Death of the Marlboro Man – Why men stubbed out smoking
Smoking is slowly but surely becoming a thing of the past as a new study reveals the number of male smokers in the UK is at an all time low...
It’s been 11 years since the smoking ban hit the UK (feel old yet?) and although it caused outraged at the time, there’s no denying the health benefits the once controversial law has led to over the past decade.
Gone are the days where pubs were filled with smoke and you could light up on a plane without anyone batting an eyelid. In fact, they feel like an entirely different lifetime ago now that designated smoking areas and vaping are a thing. But how exactly did the smoking ban manage to transform a nation of Marlboro men into non-smokers?
According to research by e-cigarette retailer, Vapourcore.com, who investigated recent findings by Public Health England, only 17.7% of men in the UK are current smokers – a massive decline when you reflect on the years after World War Two where 80% of men smoked in the UK, or more recently compared to 1974 where the country was made up of 50% male smokers. Obviously, this dramatic drop in male smokers has a lot to do with the smoking ban which was introduced by the government on 1 July 2007. It has since been described as “the most important piece of public health legislation for a generation,” according to The Independent, as cigarettes account for approximately 100,000 deaths a year in the UK from cancer and heart disease.
In March of this year, MailOnline reported that men will live as long as women by the year 2032 – a statement backed up by the findings of Professor Les Mayhew, a statistics expert at Cass Business School. His research explains that it will be “the first time that men will achieve parity with women since records began in 1841,” and experts believe the biggest reason for this is the decline in male smokers. Men have historically been bigger smokers than women, and they still are as only 14.4% of women currently smoke in the UK compared to the aforementioned percentage of men – a point which could be used to argue their shorter life expectancy. However, experts at Vapourcore.com have now predicted that smoking rates for both sexes will meet at a level of 16% in the future, contributing to the narrowing of life expectancy between the two sexes. And with things going the way they are, it’s not hard to believe.
As you may have noticed around you, people have been abandoning their smoking habits and replacing them with alternatives such nicotine patches and e-cigarettes in recent years. The rise in vaping in particular has played a huge factor in the decline of smoking as it has quickly taken the place of cigarettes not only in the UK but around the world. Earlier this year, the BBC reported that the number of vapers has increased from about seven million in 2011 to a whopping 35 million in 2016. Similarly, market research group Euromonitor estimates that the number of adults who vape will reach almost 55 million worldwide by 2021.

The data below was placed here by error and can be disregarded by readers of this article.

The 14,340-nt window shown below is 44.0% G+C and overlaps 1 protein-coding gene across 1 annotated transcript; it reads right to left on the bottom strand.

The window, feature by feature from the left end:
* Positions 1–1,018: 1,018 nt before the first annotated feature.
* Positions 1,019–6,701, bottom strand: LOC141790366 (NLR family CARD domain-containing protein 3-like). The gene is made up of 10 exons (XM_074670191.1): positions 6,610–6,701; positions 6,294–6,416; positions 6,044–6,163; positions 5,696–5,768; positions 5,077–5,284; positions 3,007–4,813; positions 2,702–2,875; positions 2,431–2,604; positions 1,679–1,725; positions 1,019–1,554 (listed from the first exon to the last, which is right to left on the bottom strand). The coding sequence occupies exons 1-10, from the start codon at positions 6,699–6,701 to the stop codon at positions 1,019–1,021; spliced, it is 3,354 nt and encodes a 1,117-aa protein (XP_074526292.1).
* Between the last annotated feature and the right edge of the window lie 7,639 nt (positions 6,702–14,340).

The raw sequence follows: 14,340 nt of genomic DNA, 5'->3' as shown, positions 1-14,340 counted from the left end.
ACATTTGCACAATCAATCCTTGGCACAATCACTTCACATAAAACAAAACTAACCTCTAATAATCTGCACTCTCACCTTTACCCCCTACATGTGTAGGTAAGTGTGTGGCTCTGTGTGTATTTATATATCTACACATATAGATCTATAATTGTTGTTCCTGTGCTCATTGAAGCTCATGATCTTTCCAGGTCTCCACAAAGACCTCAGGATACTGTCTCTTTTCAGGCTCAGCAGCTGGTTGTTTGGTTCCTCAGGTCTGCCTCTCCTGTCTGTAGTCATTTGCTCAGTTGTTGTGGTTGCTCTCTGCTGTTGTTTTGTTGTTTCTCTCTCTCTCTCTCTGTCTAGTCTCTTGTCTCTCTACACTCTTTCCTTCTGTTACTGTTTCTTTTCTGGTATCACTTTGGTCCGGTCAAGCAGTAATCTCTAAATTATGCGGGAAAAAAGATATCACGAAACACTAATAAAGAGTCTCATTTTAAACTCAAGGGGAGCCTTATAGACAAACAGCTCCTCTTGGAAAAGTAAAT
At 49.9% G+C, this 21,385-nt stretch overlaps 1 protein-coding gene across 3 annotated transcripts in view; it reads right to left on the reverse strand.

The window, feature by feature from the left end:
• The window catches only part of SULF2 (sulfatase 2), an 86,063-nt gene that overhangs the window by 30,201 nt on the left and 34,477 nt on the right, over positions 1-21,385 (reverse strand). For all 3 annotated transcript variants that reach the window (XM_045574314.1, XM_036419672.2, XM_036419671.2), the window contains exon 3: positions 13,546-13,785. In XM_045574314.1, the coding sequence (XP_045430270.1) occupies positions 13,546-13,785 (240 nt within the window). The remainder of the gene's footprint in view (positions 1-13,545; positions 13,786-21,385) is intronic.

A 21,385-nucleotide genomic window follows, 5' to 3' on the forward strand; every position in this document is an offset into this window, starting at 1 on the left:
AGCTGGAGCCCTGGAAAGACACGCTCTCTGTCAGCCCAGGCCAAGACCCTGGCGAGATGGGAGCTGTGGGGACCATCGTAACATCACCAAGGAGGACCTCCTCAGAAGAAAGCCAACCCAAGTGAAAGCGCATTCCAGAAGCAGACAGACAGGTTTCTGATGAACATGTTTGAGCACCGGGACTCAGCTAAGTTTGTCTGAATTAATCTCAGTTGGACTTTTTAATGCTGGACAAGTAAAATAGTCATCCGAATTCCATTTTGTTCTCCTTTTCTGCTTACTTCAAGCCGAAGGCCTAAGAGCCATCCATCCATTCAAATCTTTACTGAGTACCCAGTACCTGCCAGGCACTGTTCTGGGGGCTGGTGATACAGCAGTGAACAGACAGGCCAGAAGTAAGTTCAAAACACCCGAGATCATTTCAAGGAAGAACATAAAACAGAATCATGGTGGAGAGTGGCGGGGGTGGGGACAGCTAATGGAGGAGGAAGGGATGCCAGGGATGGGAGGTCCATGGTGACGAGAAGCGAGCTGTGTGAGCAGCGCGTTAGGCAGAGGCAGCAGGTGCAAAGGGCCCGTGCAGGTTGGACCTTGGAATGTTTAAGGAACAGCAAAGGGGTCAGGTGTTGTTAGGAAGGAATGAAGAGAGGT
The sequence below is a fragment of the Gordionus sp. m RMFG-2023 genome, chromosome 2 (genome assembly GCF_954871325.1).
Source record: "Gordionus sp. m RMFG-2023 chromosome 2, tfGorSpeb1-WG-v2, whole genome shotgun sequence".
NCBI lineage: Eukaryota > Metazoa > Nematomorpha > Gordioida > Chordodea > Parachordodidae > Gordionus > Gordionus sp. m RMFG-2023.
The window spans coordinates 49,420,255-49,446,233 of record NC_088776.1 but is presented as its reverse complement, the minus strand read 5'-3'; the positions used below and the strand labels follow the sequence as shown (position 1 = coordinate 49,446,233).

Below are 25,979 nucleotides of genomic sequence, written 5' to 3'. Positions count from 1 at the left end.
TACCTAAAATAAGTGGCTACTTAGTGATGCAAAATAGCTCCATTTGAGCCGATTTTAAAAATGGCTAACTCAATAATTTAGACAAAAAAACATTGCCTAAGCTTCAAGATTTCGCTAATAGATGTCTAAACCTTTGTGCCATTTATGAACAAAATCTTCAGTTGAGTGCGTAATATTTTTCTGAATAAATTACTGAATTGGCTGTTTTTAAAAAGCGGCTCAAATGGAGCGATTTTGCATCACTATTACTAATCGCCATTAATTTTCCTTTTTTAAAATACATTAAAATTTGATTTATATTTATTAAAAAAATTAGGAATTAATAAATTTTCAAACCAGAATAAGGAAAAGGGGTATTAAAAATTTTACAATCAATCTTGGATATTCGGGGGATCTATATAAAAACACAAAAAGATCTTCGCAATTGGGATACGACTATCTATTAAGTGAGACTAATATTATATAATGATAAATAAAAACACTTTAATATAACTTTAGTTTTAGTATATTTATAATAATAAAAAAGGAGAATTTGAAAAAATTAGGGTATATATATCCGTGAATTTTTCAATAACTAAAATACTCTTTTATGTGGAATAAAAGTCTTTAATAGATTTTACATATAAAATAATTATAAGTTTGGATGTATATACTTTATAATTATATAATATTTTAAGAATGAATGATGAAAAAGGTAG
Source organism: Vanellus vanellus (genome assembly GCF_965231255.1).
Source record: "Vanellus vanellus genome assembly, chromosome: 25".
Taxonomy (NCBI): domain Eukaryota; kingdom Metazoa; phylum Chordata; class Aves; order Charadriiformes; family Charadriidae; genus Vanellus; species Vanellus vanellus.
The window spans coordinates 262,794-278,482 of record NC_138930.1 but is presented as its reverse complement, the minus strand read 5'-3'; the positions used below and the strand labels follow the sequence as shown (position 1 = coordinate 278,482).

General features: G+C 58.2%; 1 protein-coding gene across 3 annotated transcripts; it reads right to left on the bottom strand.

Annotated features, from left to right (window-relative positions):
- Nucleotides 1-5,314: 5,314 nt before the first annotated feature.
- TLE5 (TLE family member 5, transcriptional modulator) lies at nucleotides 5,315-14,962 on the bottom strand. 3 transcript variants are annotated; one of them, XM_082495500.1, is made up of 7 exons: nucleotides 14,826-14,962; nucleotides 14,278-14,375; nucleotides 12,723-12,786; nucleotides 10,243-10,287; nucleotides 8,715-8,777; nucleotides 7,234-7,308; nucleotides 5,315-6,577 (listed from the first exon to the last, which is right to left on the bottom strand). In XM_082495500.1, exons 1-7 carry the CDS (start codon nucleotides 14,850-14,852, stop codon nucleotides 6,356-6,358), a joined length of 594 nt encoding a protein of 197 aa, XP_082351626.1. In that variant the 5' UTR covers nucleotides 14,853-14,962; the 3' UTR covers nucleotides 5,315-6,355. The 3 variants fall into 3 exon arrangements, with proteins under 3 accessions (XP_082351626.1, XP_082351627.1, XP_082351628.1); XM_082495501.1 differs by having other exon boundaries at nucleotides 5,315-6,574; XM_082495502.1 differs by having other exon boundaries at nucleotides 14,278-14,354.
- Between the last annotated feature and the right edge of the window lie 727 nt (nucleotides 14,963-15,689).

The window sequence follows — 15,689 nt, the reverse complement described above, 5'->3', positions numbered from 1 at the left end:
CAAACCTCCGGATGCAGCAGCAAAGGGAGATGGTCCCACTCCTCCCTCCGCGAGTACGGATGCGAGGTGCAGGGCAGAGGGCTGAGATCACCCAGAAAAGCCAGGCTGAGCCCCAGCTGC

The glamorisation of smoking in movies and TV shows has also seen a significant drop since the smoking ban. For decades, men were sold the idea that “tough” guys smoke thanks to Hollywood’s representation of said “tough” guys. From James Dean in Rebel With A Cause to Brad Pitt in Fight Club, it was the on-screen norm for film icons to light up. However, things changed in the years between 2005 and 2010 as we saw a huge decline in the use of tobacco in movies according to the US Centers for Disease Control and Prevention. Although it turns out that it didn’t last very long with filmmakers resurrecting the trend from 2010 onwards. A study by the organisation recorded that 67% of top-grossing, R-rated US movies in 2016 had tobacco use in it, while 26% of “youth-rated” movies featured smoking too. While this seems like a step back, the absence of cigarettes in movies following the smoking ban definitely played a part slashing the number of smokers. And the fact that the return of the trend in the last couple of years hasn’t had as much of an impact as it once did only proves that men are sick of being sold the same dream they once bought into – that smoking equals machoness and cool.
Then there’s the whole wellness thing, of course. The current wave of health and well being mania has been ongoing for the last few years and quite frankly smoking just doesn’t fit into it. Various studies have proven that millennial men and women are more health-conscious than previous generations which means they’re careful about what they consume and are more likely to take initiative (such as ditching the tobacco) on behalf of their well-being. So as we swap alcohol-fuelled socialising for green juices and wellness festivals, there simply is no place for smoking. And luckily, it doesn’t look like that’ll change anytime soon.
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